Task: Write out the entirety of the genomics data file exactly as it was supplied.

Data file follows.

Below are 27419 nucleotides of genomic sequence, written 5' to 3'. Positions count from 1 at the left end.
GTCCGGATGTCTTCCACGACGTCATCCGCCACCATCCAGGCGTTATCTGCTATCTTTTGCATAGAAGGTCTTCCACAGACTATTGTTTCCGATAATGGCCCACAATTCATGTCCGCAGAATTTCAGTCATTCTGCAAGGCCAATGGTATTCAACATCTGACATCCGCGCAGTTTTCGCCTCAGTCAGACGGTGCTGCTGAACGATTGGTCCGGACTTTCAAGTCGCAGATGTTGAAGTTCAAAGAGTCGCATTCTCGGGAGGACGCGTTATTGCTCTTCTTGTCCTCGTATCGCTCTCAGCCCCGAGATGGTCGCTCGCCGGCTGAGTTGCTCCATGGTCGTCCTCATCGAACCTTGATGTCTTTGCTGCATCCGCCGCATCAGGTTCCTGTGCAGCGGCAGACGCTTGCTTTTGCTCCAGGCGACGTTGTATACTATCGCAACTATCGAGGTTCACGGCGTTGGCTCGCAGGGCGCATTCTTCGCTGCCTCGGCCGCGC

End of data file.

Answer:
Below are 27419 nucleotides of genomic sequence, written 5' to 3'. Positions count from 1 at the left end.
GTCCGGATGTCTTCCACGACGTCATCCGCCACCATCCAGGCGTTATCTGCTATCTTTTGCATAGAAGGTCTTCCACAGACTATTGTTTCCGATAATGGCCCACAATTCATGTCCGCAGAATTTCAGTCATTCTGCAAGGCCAATGGTATTCAACATCTGACATCCGCGCAGTTTTCGCCTCAGTCAGACGGTGCTGCTGAACGATTGGTCCGGACTTTCAAGTCGCAGATGTTGAAGTTCAAAGAGTCGCATTCTCGGGAGGACGCGTTATTGCTCTTCTTGTCCTCGTATCGCTCTCAGCCCCGAGATGGTCGCTCGCCGGCTGAGTTGCTCCATGGTCGTCCTCATCGAACCTTGATGTCTTTGCTGCATCCGCCGCATCAGGTTCCTGTGCAGCGGCAGACGCTTGCTTTTGCTCCAGGCGACGTTGTATACTATCGCAACTATCGAGGTTCACGGCGTTGGCTCGCAGGGCGCATTCTTCGCTGCCTCGGCCGCGC